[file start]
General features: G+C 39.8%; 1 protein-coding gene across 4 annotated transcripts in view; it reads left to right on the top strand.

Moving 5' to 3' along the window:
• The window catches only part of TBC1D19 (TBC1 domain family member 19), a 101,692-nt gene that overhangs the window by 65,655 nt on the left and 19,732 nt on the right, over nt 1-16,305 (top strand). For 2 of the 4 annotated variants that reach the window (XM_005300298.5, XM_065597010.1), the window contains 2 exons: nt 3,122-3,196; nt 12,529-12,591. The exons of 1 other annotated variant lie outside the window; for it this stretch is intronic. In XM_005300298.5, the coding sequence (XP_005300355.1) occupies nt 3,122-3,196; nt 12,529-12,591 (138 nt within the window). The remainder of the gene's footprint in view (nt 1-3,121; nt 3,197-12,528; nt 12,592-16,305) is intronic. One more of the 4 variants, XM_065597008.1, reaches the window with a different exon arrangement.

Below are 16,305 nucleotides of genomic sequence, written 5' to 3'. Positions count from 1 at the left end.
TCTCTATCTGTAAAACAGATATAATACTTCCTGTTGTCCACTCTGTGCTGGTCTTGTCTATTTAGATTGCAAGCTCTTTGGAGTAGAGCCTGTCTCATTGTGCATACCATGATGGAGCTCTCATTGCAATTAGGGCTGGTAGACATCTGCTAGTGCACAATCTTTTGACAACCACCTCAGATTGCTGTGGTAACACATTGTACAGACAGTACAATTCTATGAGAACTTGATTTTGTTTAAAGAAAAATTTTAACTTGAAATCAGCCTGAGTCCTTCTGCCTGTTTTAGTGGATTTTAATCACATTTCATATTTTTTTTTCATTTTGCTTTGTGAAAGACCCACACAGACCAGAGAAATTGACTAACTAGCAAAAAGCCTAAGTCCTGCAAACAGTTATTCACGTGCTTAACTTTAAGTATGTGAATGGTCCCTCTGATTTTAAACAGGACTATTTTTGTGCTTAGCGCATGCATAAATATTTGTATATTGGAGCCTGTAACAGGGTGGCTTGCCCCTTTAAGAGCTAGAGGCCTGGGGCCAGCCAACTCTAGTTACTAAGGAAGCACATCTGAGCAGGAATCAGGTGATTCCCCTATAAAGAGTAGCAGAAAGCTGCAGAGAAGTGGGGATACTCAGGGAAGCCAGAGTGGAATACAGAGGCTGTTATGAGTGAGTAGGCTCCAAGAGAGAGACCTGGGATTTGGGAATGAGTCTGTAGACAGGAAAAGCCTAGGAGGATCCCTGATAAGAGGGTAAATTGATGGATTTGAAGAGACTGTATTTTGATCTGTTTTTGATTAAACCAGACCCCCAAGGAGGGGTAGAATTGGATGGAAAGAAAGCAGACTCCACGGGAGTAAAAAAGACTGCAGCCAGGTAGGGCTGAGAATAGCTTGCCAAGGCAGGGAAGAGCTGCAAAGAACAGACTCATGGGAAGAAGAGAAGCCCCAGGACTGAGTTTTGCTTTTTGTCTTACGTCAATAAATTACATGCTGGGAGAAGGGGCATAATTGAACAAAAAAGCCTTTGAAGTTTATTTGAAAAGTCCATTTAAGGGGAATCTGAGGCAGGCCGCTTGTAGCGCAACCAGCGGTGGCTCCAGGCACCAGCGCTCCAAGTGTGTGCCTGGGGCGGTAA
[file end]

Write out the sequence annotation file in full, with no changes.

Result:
General features: G+C 39.8%; 1 protein-coding gene across 4 annotated transcripts in view; it reads left to right on the top strand.

Moving 5' to 3' along the window:
• The window catches only part of TBC1D19 (TBC1 domain family member 19), a 101,692-nt gene that overhangs the window by 65,655 nt on the left and 19,732 nt on the right, over nt 1-16,305 (top strand). For 2 of the 4 annotated variants that reach the window (XM_005300298.5, XM_065597010.1), the window contains 2 exons: nt 3,122-3,196; nt 12,529-12,591. The exons of 1 other annotated variant lie outside the window; for it this stretch is intronic. In XM_005300298.5, the coding sequence (XP_005300355.1) occupies nt 3,122-3,196; nt 12,529-12,591 (138 nt within the window). The remainder of the gene's footprint in view (nt 1-3,121; nt 3,197-12,528; nt 12,592-16,305) is intronic. One more of the 4 variants, XM_065597008.1, reaches the window with a different exon arrangement.

Below are 16,305 nucleotides of genomic sequence, written 5' to 3'. Positions count from 1 at the left end.
TCTCTATCTGTAAAACAGATATAATACTTCCTGTTGTCCACTCTGTGCTGGTCTTGTCTATTTAGATTGCAAGCTCTTTGGAGTAGAGCCTGTCTCATTGTGCATACCATGATGGAGCTCTCATTGCAATTAGGGCTGGTAGACATCTGCTAGTGCACAATCTTTTGACAACCACCTCAGATTGCTGTGGTAACACATTGTACAGACAGTACAATTCTATGAGAACTTGATTTTGTTTAAAGAAAAATTTTAACTTGAAATCAGCCTGAGTCCTTCTGCCTGTTTTAGTGGATTTTAATCACATTTCATATTTTTTTTTCATTTTGCTTTGTGAAAGACCCACACAGACCAGAGAAATTGACTAACTAGCAAAAAGCCTAAGTCCTGCAAACAGTTATTCACGTGCTTAACTTTAAGTATGTGAATGGTCCCTCTGATTTTAAACAGGACTATTTTTGTGCTTAGCGCATGCATAAATATTTGTATATTGGAGCCTGTAACAGGGTGGCTTGCCCCTTTAAGAGCTAGAGGCCTGGGGCCAGCCAACTCTAGTTACTAAGGAAGCACATCTGAGCAGGAATCAGGTGATTCCCCTATAAAGAGTAGCAGAAAGCTGCAGAGAAGTGGGGATACTCAGGGAAGCCAGAGTGGAATACAGAGGCTGTTATGAGTGAGTAGGCTCCAAGAGAGAGACCTGGGATTTGGGAATGAGTCTGTAGACAGGAAAAGCCTAGGAGGATCCCTGATAAGAGGGTAAATTGATGGATTTGAAGAGACTGTATTTTGATCTGTTTTTGATTAAACCAGACCCCCAAGGAGGGGTAGAATTGGATGGAAAGAAAGCAGACTCCACGGGAGTAAAAAAGACTGCAGCCAGGTAGGGCTGAGAATAGCTTGCCAAGGCAGGGAAGAGCTGCAAAGAACAGACTCATGGGAAGAAGAGAAGCCCCAGGACTGAGTTTTGCTTTTTGTCTTACGTCAATAAATTACATGCTGGGAGAAGGGGCATAATTGAACAAAAAAGCCTTTGAAGTTTATTTGAAAAGTCCATTTAAGGGGAATCTGAGGCAGGCCGCTTGTAGCGCAACCAGCGGTGGCTCCAGGCACCAGCGCTCCAAGTGTGTGCCTGGGGCGGTAA